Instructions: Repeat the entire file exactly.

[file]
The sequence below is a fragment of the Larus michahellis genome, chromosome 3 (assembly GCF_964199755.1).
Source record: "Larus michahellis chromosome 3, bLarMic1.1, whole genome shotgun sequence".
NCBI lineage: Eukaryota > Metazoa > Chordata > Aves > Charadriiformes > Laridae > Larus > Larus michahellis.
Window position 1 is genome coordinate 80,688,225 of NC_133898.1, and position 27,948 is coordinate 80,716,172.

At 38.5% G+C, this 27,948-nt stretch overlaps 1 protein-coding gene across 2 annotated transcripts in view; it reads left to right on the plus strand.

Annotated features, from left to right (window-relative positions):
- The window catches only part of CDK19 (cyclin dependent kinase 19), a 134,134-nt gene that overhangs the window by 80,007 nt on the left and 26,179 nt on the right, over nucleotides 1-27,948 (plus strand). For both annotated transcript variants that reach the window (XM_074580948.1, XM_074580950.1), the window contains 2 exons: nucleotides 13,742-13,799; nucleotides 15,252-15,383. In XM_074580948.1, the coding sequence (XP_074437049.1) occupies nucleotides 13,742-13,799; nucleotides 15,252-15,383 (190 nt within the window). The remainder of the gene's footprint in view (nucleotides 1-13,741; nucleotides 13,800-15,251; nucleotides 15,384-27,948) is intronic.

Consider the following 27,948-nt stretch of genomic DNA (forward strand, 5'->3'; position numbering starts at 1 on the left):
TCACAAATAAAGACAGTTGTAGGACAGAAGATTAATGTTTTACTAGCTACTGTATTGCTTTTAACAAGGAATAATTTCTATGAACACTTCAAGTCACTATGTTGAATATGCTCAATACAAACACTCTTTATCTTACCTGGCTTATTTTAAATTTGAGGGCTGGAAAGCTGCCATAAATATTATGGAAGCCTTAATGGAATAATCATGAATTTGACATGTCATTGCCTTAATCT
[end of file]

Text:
The sequence below is a fragment of the Larus michahellis genome, chromosome 3 (assembly GCF_964199755.1).
Source record: "Larus michahellis chromosome 3, bLarMic1.1, whole genome shotgun sequence".
NCBI lineage: Eukaryota > Metazoa > Chordata > Aves > Charadriiformes > Laridae > Larus > Larus michahellis.
Window position 1 is genome coordinate 80,688,225 of NC_133898.1, and position 27,948 is coordinate 80,716,172.

At 38.5% G+C, this 27,948-nt stretch overlaps 1 protein-coding gene across 2 annotated transcripts in view; it reads left to right on the plus strand.

Annotated features, from left to right (window-relative positions):
- The window catches only part of CDK19 (cyclin dependent kinase 19), a 134,134-nt gene that overhangs the window by 80,007 nt on the left and 26,179 nt on the right, over nucleotides 1-27,948 (plus strand). For both annotated transcript variants that reach the window (XM_074580948.1, XM_074580950.1), the window contains 2 exons: nucleotides 13,742-13,799; nucleotides 15,252-15,383. In XM_074580948.1, the coding sequence (XP_074437049.1) occupies nucleotides 13,742-13,799; nucleotides 15,252-15,383 (190 nt within the window). The remainder of the gene's footprint in view (nucleotides 1-13,741; nucleotides 13,800-15,251; nucleotides 15,384-27,948) is intronic.

Consider the following 27,948-nt stretch of genomic DNA (forward strand, 5'->3'; position numbering starts at 1 on the left):
TCACAAATAAAGACAGTTGTAGGACAGAAGATTAATGTTTTACTAGCTACTGTATTGCTTTTAACAAGGAATAATTTCTATGAACACTTCAAGTCACTATGTTGAATATGCTCAATACAAACACTCTTTATCTTACCTGGCTTATTTTAAATTTGAGGGCTGGAAAGCTGCCATAAATATTATGGAAGCCTTAATGGAATAATCATGAATTTGACATGTCATTGCCTTAATCT